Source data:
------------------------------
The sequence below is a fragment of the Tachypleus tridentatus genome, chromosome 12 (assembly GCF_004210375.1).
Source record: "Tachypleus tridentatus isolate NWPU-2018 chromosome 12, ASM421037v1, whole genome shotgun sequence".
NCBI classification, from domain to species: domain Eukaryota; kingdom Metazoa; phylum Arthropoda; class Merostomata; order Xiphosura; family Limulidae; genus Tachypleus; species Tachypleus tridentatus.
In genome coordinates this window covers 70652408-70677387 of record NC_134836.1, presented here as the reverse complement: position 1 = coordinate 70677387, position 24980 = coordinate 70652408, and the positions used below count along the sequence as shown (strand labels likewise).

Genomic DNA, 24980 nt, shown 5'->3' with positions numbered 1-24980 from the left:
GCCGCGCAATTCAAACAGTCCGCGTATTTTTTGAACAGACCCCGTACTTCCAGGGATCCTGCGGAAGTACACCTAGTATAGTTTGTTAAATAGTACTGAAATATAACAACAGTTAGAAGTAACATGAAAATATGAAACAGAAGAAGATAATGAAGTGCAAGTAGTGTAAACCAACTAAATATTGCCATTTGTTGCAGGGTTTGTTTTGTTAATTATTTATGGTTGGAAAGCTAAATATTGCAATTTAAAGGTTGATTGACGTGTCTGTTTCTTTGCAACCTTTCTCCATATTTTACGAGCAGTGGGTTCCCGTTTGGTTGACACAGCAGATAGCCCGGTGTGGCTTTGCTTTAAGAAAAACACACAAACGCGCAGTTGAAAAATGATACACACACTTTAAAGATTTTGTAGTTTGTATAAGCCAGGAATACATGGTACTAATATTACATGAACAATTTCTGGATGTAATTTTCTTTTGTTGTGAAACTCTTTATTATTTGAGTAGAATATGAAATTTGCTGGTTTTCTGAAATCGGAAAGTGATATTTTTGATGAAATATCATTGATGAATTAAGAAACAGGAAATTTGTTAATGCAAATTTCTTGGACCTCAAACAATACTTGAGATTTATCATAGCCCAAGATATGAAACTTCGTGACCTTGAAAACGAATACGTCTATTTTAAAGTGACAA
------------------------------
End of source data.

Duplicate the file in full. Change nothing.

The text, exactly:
The sequence below is a fragment of the Tachypleus tridentatus genome, chromosome 12 (assembly GCF_004210375.1).
Source record: "Tachypleus tridentatus isolate NWPU-2018 chromosome 12, ASM421037v1, whole genome shotgun sequence".
NCBI classification, from domain to species: domain Eukaryota; kingdom Metazoa; phylum Arthropoda; class Merostomata; order Xiphosura; family Limulidae; genus Tachypleus; species Tachypleus tridentatus.
In genome coordinates this window covers 70652408-70677387 of record NC_134836.1, presented here as the reverse complement: position 1 = coordinate 70677387, position 24980 = coordinate 70652408, and the positions used below count along the sequence as shown (strand labels likewise).

Genomic DNA, 24980 nt, shown 5'->3' with positions numbered 1-24980 from the left:
GCCGCGCAATTCAAACAGTCCGCGTATTTTTTGAACAGACCCCGTACTTCCAGGGATCCTGCGGAAGTACACCTAGTATAGTTTGTTAAATAGTACTGAAATATAACAACAGTTAGAAGTAACATGAAAATATGAAACAGAAGAAGATAATGAAGTGCAAGTAGTGTAAACCAACTAAATATTGCCATTTGTTGCAGGGTTTGTTTTGTTAATTATTTATGGTTGGAAAGCTAAATATTGCAATTTAAAGGTTGATTGACGTGTCTGTTTCTTTGCAACCTTTCTCCATATTTTACGAGCAGTGGGTTCCCGTTTGGTTGACACAGCAGATAGCCCGGTGTGGCTTTGCTTTAAGAAAAACACACAAACGCGCAGTTGAAAAATGATACACACACTTTAAAGATTTTGTAGTTTGTATAAGCCAGGAATACATGGTACTAATATTACATGAACAATTTCTGGATGTAATTTTCTTTTGTTGTGAAACTCTTTATTATTTGAGTAGAATATGAAATTTGCTGGTTTTCTGAAATCGGAAAGTGATATTTTTGATGAAATATCATTGATGAATTAAGAAACAGGAAATTTGTTAATGCAAATTTCTTGGACCTCAAACAATACTTGAGATTTATCATAGCCCAAGATATGAAACTTCGTGACCTTGAAAACGAATACGTCTATTTTAAAGTGACAA